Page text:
A story in the Hawke's Bay Today about a time capsule found in the relocated Havelock North Cricket Pavilion has uncovered a family connection with Hastings District Council that spans more than 80 years.

Earlier this month builder Ernest Harding discovered a tobacco tin lodged in a kitchen wall of the historic pavilion. Inside was a piece of timber inscribed with several names including an Arthur Clapperton, dated September 1, 1938.

The story prompted Arthur's son Don to come forward with photos, and a list of family members who had worked for the council over the intervening years.

Don's dad, better known as Sam, worked as a council builder (then the Hastings Borough Council) for 19 years.


Don did not remember the pavilion job, but did recall the other builders named on the piece of wood, J A Gardner, D Joll, A Lindsay, and their families.

"Alec Lindsay - we knew him well, and the Joll family - a really big Havelock North family."

Don was one of 16 siblings; nine boys and seven girls.

Three of the boys worked for the council (Lindsay, Percy and Frank), as did one of the sisters (Diane), and the husbands of three of the sisters (Bunny Taylor, Bob Le Compte and Bruce Craft).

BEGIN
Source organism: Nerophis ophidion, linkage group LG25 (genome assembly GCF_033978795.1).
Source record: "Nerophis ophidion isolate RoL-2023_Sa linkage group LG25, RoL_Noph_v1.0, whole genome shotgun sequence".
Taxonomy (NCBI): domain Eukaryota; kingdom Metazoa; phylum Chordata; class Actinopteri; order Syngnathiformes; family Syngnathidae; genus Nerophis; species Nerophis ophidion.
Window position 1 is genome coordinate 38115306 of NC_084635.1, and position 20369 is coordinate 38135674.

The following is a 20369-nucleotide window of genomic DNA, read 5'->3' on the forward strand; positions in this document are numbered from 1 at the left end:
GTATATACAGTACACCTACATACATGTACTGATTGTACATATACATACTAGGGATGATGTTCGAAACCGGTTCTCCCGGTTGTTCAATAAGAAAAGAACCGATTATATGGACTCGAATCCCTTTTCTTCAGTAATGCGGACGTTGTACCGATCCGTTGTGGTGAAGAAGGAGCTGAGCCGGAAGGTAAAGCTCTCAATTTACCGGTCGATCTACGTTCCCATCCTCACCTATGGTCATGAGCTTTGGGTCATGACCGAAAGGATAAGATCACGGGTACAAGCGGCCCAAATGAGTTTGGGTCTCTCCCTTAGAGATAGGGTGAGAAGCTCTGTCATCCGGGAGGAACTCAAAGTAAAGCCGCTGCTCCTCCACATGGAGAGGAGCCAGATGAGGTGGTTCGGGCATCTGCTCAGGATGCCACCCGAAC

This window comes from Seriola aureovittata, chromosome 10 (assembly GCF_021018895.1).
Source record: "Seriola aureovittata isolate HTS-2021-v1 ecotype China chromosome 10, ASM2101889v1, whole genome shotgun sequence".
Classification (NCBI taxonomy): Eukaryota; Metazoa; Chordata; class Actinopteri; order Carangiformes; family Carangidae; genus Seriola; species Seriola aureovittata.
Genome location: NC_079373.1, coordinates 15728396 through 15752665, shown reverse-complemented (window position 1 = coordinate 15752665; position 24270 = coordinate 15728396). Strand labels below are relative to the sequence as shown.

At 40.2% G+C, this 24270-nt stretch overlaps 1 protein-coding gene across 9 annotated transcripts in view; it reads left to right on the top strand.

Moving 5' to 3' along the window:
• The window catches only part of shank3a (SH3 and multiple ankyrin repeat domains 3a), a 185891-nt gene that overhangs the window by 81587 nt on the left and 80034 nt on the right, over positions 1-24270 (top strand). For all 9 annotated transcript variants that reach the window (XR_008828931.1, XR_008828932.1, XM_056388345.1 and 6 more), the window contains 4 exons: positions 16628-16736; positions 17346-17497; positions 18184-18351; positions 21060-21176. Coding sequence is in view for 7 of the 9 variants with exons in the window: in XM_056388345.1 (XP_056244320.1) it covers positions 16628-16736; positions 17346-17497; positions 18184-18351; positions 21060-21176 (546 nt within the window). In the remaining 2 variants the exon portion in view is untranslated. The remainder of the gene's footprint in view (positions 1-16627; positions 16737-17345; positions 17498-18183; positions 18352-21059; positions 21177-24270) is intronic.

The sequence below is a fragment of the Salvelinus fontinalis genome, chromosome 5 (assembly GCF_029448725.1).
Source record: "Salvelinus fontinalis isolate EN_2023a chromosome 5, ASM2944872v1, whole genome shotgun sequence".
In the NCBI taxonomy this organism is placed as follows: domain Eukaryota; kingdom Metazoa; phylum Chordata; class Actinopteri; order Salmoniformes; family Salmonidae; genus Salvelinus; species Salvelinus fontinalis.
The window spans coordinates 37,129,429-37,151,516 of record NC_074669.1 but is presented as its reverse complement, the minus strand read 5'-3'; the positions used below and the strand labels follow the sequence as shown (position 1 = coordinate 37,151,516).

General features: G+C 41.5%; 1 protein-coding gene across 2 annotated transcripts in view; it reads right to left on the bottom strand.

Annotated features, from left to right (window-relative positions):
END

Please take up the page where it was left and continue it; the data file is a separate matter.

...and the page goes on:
In the next generation, Percy's son David worked a holiday job painting for the council, and another niece, Lynette Sangster, was a receptionist.

There are still Clappertons working for the council - Lindsay's son Nigel has been there for more than 40 years, 20 of those in the roading division and as senior landfill operator since 2000.

His cousin Lynne Cox (Lindsay's niece) also works for the council as a business support officer, and she believed there could have been more family names on the council staff list over the decades.

Nigel Clapperton said he had "just ticked over 40 years", while his father was a mechanic at the council for about 40 years.

He remembered his grandad Sam, "but I was only very little".

"It's pretty amazing that we go back that far with council."